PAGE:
Indexing solutions are continuing to
evolve with the integration of motion control technology and roller pinion ring
gear systems replacing the traditional cam mechanism in indexers.
With the technological advantage of zero backlash and high system accuracies,
this new approach provides a programmable solution that reduces system noise,
increases system life and offers optimized mounting options for increased
system integration flexibility.
"Our newest technology allows indexer applications to
approach direct drive motor accuracies but with a cost of ownership that is
significantly lower," says David Hein, vice president of engineering for Nexen Group. "We do this by using a
roller pinion that provides zero backlash technology and high accuracy. A key
to the design is using the roller pinion along with a ring feature that becomes
the main driving mechanism for the indexer."
Along with high accuracy, a main value proposition for the
new system is that, for a given level of inertia, the system can index twice as
fast as alternative technology solutions. Because of the mechanical technology
used, the system can be mounted vertically, which is a significant advantage in
welding applications such as robotic welding of automobile frames.
Two primary drive options include using a servo-driven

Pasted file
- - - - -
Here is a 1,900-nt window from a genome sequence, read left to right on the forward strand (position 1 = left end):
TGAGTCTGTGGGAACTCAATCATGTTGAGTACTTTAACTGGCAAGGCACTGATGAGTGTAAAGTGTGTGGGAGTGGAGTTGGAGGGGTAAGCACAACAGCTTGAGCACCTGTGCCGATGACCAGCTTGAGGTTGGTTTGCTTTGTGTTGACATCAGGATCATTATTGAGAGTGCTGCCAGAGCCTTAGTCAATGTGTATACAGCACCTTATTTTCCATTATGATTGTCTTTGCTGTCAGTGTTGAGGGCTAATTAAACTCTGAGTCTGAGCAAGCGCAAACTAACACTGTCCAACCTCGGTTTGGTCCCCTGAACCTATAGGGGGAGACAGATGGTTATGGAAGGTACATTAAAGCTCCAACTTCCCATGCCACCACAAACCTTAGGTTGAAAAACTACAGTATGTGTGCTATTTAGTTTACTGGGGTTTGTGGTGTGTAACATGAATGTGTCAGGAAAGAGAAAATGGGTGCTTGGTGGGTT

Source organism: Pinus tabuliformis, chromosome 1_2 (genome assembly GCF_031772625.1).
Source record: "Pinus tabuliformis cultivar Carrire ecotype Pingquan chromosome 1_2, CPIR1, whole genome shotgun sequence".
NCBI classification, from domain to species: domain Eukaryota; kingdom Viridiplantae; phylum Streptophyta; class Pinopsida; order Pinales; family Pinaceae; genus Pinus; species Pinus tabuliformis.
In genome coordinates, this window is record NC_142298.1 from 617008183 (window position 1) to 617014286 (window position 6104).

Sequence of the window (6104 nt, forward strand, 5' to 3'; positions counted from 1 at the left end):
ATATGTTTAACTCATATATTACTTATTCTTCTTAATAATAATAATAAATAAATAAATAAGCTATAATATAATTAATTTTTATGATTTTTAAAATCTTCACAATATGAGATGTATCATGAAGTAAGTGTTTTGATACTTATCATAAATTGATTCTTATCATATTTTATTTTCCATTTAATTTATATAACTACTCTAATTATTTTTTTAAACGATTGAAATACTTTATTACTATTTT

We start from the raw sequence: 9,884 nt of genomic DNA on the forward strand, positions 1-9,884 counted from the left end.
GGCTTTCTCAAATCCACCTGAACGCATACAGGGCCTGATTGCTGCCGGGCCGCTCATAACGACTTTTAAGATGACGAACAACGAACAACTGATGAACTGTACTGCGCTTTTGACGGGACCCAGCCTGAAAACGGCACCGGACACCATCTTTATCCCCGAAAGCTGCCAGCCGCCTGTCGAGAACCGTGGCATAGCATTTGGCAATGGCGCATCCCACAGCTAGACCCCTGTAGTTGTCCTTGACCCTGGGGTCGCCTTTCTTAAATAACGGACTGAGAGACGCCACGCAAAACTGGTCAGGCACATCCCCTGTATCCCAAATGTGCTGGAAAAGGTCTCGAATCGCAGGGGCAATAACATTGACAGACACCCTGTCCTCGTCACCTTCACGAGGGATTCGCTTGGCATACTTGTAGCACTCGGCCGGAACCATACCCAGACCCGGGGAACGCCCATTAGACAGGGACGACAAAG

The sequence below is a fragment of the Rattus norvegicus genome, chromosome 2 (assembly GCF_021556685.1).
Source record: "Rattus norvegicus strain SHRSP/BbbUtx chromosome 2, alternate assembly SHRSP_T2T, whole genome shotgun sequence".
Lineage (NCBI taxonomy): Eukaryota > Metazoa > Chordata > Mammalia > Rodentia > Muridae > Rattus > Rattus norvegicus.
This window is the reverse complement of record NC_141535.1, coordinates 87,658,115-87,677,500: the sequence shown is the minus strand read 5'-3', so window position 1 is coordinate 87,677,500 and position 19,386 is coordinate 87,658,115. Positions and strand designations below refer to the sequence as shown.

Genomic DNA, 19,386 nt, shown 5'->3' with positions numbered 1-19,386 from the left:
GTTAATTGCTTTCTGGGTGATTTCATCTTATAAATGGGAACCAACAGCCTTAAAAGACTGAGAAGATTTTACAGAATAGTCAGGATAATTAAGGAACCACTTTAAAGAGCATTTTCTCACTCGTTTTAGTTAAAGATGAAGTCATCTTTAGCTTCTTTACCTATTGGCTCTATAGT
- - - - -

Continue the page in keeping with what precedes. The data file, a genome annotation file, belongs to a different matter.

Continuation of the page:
precision gearhead or a direct drive motor for indexer control. The direct
drive motor configuration eliminates the need for a gearhead. Furthermore,
these systems eliminate the weak components of a traditional indexer, such as
the belt that can break between the servo motor and cam cylinder in
servo-driven systems or the highly stressed cam that limits the acceleration of
"For us, a robust mechatronic system design is how well the
mechanical components fit into the overall value of a fully integrated
mechatronic system," says Hein. "The goal of our motion control products is to
deliver high mechanical precision, zero backlash and extremely stiff
"Those three characteristics are critical in a fully and
properly designed mechatronic system because they are the main parameters that
affect the servo controlled portions of a control system. The more robust the
mechanical components, the more the integrator can optimize the drive system,"